Few Changes Eyed for Delaware Family Court Access - WBOC-TV 16, Delmarvas News Leader, FOX 21 -

Few Changes Eyed for Delaware Family Court Access

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DOVER, Del. (AP) - A task force studying the feasibility of opening Delaware Family Court civil proceedings to the public is making only minor recommendations for greater transparency in a report to be submitted to lawmakers.

Delaware's constitution says all courts shall be open, but many Family Court proceedings are nevertheless closed to the public because of laws passed by the General Assembly.

Those closed proceedings include hearings involving adoption, termination of parental rights, custody rights and visitation, guardianship, paternity and divorce.

After months of discussions, the task force is recommending in a report to be submitted to lawmakers next week that most of those proceedings continue to be "presumed closed."

The panel is recommending only that divorce and paternity proceedings be presumed open, rather than closed, while allowing judges wide latitude to close them based on various factors, including what the litigants think.

Similarly, the task force is recommending that judges should have the discretion to open proceedings that are presumably closed if, for instance, one of the parties wants to bring in an outside person for support.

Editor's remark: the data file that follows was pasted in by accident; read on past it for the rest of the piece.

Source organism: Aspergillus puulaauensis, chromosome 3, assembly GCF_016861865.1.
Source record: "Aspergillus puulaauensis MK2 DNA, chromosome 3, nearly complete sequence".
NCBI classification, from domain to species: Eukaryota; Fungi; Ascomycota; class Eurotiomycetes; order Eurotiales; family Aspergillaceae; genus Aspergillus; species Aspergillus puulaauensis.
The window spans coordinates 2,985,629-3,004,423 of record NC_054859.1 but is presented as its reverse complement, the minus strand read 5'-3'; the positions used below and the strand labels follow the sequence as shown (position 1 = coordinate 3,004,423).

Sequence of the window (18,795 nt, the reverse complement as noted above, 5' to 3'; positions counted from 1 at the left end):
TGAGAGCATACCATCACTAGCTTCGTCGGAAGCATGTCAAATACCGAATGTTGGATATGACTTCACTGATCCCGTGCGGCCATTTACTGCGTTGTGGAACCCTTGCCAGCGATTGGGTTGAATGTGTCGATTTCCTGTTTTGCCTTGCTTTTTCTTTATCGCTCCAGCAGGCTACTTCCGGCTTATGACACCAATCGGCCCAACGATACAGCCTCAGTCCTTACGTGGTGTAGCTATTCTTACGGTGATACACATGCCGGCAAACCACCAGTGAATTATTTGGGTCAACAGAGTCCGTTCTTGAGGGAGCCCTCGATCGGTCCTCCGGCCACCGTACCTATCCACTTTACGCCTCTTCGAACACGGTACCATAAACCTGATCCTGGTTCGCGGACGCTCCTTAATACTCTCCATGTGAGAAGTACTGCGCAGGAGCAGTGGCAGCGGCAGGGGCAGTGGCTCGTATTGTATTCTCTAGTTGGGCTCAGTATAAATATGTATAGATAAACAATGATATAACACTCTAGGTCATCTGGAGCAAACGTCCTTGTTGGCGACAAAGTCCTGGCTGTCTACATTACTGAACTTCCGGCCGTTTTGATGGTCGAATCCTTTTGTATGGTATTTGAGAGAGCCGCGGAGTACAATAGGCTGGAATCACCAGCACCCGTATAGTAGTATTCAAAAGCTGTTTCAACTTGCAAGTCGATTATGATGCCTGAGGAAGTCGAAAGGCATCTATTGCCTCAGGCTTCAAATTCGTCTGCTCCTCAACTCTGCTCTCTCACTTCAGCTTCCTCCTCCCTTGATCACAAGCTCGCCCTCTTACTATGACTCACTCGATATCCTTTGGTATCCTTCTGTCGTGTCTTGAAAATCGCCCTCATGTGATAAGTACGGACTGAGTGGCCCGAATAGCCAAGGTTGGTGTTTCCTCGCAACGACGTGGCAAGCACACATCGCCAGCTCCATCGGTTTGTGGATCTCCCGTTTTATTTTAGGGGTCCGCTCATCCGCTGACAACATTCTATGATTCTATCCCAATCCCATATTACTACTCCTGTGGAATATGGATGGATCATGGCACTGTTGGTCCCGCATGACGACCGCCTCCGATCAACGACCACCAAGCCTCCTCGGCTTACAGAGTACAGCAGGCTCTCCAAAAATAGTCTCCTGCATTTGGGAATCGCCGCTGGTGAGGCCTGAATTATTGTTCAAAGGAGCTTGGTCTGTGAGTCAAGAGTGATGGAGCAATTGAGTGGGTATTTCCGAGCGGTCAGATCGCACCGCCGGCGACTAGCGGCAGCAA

Raetta McCall, a public member of the task force, expressed skepticism about allowing judges the ability to close proceedings that are presumed to be open if they believe circumstances warrant.

"They will keep it closed every time.... This puts it right back to where it was," she said.

But other panel members suggested that in such instances, the court likely would have to meet some burden to overcome the presumption of openness.

"We're going to have to write a decision as to why we're doing that subject to appellate review," said Family Court Judge Michael Newell.

One issue with which the task force struggled is how to consider and protect the interests and desires of children involved in Family Court proceedings. Panel members previously had voted to recommend that custody and visitation proceedings, which currently are presumed closed, be opened to the public. But that decision was reversed after receiving additional information and public input.

Mariann Kenville-Moore, co-chair of the task force, said some of the early votes may have been premature, and that they were more about "taking the temperature" of panel members on where they stood on access to various proceedings at the time.

Kenville-Moore said that more than half of the comments received by the task force favored continued privacy, while about 40 percent favored more openness.

Family Court Chief Judge Chandlee Kuhn told fellow task force members that the court must weigh the privacy and personal interests of litigants with public trust and confidence in the court.

"In all our decision making, we need to strike that balance," she said.
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